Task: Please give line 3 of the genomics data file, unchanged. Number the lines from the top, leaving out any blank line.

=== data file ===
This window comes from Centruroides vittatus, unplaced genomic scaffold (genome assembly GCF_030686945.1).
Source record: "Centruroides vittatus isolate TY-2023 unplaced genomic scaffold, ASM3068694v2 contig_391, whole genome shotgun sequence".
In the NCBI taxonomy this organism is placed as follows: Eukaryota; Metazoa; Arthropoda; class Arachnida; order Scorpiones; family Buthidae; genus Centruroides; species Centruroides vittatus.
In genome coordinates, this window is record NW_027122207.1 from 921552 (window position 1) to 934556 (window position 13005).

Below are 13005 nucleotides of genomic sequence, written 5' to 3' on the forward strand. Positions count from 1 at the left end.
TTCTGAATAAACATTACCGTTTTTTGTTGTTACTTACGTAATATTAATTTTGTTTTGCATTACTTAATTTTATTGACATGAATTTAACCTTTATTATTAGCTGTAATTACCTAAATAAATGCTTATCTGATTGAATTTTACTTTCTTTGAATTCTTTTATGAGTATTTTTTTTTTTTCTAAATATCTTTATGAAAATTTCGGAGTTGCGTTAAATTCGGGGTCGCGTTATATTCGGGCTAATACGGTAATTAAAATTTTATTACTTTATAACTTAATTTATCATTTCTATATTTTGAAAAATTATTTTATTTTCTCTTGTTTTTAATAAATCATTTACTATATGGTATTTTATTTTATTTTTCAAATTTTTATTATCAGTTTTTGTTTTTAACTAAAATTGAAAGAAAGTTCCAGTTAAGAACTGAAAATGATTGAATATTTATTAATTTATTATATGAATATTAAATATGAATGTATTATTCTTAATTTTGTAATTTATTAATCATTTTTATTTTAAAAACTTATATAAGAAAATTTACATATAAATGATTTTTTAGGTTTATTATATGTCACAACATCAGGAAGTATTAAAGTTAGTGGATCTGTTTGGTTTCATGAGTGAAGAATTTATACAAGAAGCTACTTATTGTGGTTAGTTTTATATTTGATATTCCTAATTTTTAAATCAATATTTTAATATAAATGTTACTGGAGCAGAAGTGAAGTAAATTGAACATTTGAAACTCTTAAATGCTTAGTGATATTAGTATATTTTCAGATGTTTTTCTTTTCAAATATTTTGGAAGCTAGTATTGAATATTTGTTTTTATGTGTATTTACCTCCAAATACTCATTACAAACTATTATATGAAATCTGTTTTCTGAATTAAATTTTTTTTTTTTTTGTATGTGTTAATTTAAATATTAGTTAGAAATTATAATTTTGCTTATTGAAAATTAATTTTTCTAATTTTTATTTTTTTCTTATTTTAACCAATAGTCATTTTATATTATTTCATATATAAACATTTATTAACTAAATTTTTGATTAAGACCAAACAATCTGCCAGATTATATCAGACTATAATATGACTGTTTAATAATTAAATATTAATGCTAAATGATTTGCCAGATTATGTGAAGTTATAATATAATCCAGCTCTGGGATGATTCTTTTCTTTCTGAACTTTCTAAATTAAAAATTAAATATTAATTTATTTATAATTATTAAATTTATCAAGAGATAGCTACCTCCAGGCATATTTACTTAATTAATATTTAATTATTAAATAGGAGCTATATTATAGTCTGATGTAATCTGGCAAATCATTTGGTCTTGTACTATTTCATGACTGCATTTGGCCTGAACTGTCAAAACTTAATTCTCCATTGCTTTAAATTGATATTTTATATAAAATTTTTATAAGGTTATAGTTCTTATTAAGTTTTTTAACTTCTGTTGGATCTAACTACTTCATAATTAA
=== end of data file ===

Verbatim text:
In the NCBI taxonomy this organism is placed as follows: Eukaryota; Metazoa; Arthropoda; class Arachnida; order Scorpiones; family Buthidae; genus Centruroides; species Centruroides vittatus.